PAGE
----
Malawi has recorded 18 more cases of the novel coronavirus (Covid-19), taking the total number of confirmed cases to 100 since the first three cases were recorded on April 2 2020. Four have died so far.
Of the 101 cases, 52 are imported mainly from Tanzania, Zimbabwe and South Africa, with 45 cases being registered through local transmission.
Announcing the update during a press briefing at Mzuzu Central Hospital on Monday, Minister of Health Jappie Mhango said 15 of the cases involve returnees from Zimbabwe, who came into the country through Mwanza Border Post on May 24.
The minister said the other two cases include a man, 26, from Mwakyusa Village under Traditional Authority (T/A) Mwakaboko in Karonga who frequently travels to Tanzania and spends time at Songwe Border Post and another man, 34, from group village head Chapinga, T/A Mlolo in Nsanje, who returned from South Africa on May 14 through Mwanza Border Post.
Said Mhango: “The 15 patients arrived in the country on 24th May through Mwanza Border. As part of the Ministry of Health initiative to screen and test travellers, samples were taken and tested at our laboratories in Blantyre and the results came out positive.
“Among the 15, three are truck drivers and 12 are returnees. The 12 are among 90 returnees who were repatriated from Zimbabwe with the help of Malawi Government and International Organisation for Migration [IOM]. Out of 90 samples, 12 came out positive and 26 are pending.”
He said all the 15 patients will be quarantined at Kameza Isolation Centre in Blantyre and health experts are also assessing the situation of the Karonga patient so that he is transferred to an institutional quarantine at Karonga District Hospital.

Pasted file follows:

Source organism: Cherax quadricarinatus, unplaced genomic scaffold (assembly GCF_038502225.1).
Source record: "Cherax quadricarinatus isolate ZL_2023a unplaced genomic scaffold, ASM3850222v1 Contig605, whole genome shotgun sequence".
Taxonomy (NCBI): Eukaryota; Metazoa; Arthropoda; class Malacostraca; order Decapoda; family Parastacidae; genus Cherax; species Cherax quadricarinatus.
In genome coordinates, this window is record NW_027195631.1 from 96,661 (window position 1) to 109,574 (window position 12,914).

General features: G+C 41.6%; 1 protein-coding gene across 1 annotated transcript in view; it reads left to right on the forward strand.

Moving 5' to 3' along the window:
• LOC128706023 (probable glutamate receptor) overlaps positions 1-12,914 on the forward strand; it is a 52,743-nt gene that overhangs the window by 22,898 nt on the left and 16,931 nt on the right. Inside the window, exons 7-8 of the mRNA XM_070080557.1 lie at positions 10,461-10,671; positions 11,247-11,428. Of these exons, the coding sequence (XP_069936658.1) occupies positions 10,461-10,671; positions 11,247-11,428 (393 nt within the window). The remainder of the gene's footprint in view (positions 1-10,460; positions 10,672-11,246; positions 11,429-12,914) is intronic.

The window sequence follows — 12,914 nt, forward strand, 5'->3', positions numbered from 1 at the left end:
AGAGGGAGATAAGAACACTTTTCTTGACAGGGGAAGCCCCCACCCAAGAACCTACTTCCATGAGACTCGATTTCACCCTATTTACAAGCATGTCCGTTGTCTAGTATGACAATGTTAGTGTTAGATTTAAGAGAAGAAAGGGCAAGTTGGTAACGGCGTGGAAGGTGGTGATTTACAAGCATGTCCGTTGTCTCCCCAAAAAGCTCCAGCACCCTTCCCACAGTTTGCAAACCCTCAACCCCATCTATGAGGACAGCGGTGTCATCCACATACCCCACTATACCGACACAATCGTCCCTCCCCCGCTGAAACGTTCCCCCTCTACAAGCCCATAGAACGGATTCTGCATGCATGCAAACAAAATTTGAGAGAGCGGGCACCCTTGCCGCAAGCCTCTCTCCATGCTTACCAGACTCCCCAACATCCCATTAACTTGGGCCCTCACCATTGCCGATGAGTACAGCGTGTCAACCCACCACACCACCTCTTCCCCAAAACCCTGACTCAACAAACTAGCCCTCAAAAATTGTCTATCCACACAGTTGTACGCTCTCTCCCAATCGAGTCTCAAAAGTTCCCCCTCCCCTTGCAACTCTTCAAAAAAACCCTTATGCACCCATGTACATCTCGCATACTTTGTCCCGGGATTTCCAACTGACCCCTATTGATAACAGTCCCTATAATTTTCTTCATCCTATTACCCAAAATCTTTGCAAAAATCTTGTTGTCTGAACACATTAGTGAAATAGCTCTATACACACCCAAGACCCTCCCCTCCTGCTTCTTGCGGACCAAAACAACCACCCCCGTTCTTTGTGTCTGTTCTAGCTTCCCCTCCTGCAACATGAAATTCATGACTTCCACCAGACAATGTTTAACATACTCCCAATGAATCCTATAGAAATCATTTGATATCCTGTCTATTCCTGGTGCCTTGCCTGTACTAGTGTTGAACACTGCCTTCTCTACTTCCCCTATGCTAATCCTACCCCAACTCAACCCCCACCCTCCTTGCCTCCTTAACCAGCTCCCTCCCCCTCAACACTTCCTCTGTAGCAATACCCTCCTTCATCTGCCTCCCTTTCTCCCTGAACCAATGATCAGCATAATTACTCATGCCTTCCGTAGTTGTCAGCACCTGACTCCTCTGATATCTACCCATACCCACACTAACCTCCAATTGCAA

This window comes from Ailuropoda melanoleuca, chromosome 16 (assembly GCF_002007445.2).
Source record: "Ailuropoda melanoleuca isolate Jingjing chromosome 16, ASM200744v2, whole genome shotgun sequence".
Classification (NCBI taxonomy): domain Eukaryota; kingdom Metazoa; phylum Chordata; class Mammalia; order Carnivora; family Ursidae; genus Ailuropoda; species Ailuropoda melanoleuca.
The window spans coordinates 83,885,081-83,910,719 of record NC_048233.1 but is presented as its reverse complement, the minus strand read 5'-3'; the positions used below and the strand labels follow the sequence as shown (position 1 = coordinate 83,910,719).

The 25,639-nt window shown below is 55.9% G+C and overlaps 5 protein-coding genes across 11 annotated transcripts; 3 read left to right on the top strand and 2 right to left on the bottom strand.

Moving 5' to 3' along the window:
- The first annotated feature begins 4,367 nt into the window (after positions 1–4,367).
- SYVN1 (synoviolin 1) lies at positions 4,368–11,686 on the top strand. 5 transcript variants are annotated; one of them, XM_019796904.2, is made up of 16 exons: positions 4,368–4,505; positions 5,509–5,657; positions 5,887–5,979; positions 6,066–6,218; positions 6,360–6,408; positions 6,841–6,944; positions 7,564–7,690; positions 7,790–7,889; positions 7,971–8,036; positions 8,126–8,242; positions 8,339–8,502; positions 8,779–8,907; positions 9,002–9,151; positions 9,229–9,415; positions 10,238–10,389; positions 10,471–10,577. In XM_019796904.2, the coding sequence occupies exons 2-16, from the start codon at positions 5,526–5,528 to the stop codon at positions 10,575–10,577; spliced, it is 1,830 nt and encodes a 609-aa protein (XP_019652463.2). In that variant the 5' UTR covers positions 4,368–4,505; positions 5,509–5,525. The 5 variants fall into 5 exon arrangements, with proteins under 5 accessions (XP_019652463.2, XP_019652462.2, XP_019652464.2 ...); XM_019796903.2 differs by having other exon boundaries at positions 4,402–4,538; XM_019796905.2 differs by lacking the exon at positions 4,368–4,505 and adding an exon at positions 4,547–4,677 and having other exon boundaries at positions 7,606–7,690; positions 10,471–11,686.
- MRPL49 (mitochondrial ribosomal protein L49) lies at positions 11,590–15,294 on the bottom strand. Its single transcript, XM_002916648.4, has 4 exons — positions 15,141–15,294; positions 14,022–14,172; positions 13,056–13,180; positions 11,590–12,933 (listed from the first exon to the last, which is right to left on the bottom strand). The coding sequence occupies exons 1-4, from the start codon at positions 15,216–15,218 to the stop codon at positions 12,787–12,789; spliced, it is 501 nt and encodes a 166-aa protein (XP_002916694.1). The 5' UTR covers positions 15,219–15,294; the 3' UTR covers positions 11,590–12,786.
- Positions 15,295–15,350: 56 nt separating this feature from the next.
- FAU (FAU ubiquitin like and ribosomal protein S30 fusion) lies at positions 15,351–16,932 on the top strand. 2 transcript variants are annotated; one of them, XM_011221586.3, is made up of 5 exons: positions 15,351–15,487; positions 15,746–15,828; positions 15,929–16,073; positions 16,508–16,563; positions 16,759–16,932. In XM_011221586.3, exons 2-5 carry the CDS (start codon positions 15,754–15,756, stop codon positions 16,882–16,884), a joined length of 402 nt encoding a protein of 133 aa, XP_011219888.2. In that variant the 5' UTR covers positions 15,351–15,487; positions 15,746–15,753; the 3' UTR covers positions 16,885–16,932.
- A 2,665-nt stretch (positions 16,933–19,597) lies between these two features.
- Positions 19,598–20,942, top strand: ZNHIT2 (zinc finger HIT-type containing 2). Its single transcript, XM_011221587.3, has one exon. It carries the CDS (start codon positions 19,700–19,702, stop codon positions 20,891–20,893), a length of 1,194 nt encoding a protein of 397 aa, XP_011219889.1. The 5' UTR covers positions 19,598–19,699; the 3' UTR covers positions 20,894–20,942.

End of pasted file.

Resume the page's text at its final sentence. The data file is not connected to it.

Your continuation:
In an interview yesterday, Presidential Task-force on Covid-19 co-chairperson Professor John Phuka said Malawi’s preparedness in dealing with the pandemic is an ongoing process.
He described the capacity to test at Mwanza Border Post as a big step in the fight against Covid-19, saying it ensures that all returnees are tested and their status known before proceeding to their respective homes.
Said Phuka: “We had planned that all returnees must go on institutional quarantine, but you may notice that the numbers are huge.
“We have so many buses at the border, and that means too many people. So, we are encouraging them not to use public transport and when they get home, they are counselled so that they remain indoors to protect themselves and the people they find.”
On his part, epidemiologist Dr Titus Divala, who is also a member of the Society of Medical Doctors, stressed the need to test all travellers entering the country, saying even those that test negative must be re-tested after 14 days.
“The country, as a basic principle, cannot deny entry of its citizens. I am glad that the Ministry of Health is able to screen and test them for Covid-19.
“I suggest that all borders should have capacity to screen and test travellers entering the country. Another thing is that even those who test negative on entry must still be put on self quarantine for 14 days and be tested again after that period.”
Earlier, Divala, said the virus is slowly reaching its peak in Malawi; hence, the need for the country to be more careful, particularly with the ongoing campaign rallies.
Besides 15 cases whose districts of origin are not yet known, cumulatively, Lilongwe has recorded the highest cases at 31, Blantyre has 24, Thyolo has 10, Nkhata Bay has five, Mzuzu is at four while Zomba and Karonga have two cases each.
Nkhotakota, Chikwawa, Mangochi, Ntcheu, Mulanje, Nsanje and Phalombe have one case each.
On March 20, Covid-19 was declared a National Disaster in Malawi and April 2, the first three cases were registered.
On May 6, President Peter Mutharika appointed a Presidential Task Force on Covid-19 that is co-chaired by Phuka of the College of Medicine and Minister of Finance, Economic Planning and Development Joseph Mwanamvekha.